April 09 2015 Fatou NDIAYE

Rice Growing in Senegal: A Promising Sector for Investors?

As the African continent is struggling to meet its increasing of food self-sufficiency demands, the food market is becoming very attractive for investors. It is also a major market due to the population’s increase of purchasing power over the last years.

The situation in Senegal regarding the most common commodity in the country: rice, is particularly intriguing.

  • US$ 374.2 million[1] imported value in 2013
  • Senegal’s imports represented almost 20% of world imports
  • Yearly consumption in the country is at 74kg per capita[2]

Some people may think that a country that imports yearly a little less than a million tons[3] of broken rice doesn’t have the potential to produce it domestically.

Senegal has a potential of 240 000 hectares that can be exploited with a yield per hectare of around 10 to 12 tons[4]. Thailand, which is one of the main rice suppliers of Senegal, has an average yield of 4 to 4.5 tons/ hectare[5]

Added to this, the climate favorably allows rice producers to work during the winter (June to September) and hot-dry off-season (from March to June) too.

Actually, Senegalese rice production covers around 30% of the local demand (436 000 tons of paddy rice which equals to 283 000 tons of white rice[6]).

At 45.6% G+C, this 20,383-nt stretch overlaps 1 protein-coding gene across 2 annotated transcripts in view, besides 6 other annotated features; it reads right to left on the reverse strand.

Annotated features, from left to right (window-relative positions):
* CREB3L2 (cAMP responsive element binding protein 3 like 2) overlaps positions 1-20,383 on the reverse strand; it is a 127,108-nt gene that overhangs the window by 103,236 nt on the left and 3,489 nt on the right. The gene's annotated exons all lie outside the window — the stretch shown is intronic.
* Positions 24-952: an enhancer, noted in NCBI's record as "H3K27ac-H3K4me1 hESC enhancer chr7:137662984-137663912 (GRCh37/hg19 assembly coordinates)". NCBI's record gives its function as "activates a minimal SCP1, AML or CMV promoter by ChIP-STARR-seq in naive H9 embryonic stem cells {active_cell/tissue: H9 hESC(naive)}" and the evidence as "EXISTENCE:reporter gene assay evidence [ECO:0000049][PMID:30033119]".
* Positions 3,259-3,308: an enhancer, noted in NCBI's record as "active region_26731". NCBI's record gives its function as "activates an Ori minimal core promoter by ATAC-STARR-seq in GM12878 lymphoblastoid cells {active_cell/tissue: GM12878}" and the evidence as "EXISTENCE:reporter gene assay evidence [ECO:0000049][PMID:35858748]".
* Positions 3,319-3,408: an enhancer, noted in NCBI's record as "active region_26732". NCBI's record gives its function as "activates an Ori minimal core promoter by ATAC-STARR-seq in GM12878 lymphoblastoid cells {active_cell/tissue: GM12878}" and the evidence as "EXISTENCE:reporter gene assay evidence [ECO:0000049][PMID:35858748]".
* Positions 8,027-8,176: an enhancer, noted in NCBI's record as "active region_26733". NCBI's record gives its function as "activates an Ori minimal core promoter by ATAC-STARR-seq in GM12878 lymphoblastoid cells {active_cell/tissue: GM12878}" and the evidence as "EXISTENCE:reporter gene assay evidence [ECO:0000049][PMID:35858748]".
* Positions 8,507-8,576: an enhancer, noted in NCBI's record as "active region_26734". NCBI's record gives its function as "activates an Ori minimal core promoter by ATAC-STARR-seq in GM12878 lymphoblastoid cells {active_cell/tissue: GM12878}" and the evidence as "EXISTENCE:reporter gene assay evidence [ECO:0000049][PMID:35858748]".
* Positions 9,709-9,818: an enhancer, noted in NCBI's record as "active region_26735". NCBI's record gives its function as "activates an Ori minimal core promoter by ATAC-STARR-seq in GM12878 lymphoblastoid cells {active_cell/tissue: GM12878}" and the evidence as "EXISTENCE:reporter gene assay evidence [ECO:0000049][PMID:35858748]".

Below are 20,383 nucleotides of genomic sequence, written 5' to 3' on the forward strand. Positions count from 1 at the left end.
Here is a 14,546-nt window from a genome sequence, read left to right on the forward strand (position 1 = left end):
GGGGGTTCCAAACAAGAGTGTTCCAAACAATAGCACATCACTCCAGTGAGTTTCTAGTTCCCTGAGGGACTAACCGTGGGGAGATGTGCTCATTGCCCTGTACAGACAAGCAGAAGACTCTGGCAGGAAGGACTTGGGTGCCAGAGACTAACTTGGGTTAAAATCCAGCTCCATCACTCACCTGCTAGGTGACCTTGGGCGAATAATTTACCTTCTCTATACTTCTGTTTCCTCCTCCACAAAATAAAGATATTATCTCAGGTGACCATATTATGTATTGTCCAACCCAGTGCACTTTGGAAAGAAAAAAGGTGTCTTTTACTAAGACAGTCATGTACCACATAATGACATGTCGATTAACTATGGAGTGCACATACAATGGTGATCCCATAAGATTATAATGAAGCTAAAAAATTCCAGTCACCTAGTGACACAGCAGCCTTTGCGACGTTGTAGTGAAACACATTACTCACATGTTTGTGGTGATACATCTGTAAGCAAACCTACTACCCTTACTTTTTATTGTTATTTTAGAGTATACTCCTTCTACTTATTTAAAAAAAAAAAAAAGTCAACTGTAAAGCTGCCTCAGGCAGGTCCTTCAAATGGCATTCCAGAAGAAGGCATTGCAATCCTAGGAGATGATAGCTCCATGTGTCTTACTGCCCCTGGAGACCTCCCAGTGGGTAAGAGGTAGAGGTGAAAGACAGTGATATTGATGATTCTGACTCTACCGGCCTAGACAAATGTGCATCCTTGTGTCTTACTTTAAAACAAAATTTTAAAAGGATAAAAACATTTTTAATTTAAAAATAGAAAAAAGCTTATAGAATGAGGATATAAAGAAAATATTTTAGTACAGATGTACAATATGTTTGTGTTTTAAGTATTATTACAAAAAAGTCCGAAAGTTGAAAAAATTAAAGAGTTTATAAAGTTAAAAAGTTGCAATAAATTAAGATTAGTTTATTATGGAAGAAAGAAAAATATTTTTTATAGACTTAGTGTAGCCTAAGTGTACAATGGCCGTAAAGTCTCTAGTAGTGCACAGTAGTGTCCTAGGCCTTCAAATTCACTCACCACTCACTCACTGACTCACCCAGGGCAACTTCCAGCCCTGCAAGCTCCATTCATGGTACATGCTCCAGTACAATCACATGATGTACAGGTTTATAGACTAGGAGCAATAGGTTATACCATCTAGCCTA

The Government’s aim is to achieve 900 000 tons by 2015[7] of local production. To achieve this goal a budget of US $ 152 million is required[8]. This goal seems optimistic given the sort timeline set and apparent lack of funds for it.

To support the upland rice production, the Japanese International Cooperation Agency and the Senegalese Ministry of Agriculture signed this year an agreement for a funding of XAF 2 billion[9]

Despite these significant projects, it’s worth highlighting that rice producers are facing some basic challenges related to the cost of fertilizers, and access to water and lands.

The investment in the soil preparation is also one of the key steps for rice growing. This operation is aiming to ensure the growing productivity. Actually, just 100 000 hectares of lands are sown.

As the Government cannot handle this program alone, private initiatives can boost this market. The example of GADCO Ghana Ltd., an integrated commercial rice producer has set-up a participative approach through its Copa Connect program (500 outgrower farmers are enrolled) aiming to enhance the production and financial benefits for stakeholders.

For a future investor in rice growing, the challenging aspect will be to make people aware of local rice benefits (in terms of quality and taste). To achieve this goal, an aggressive marketing campaign might seem the best way to go.

Fatou NDIAYE, Analyst, Infomineo.


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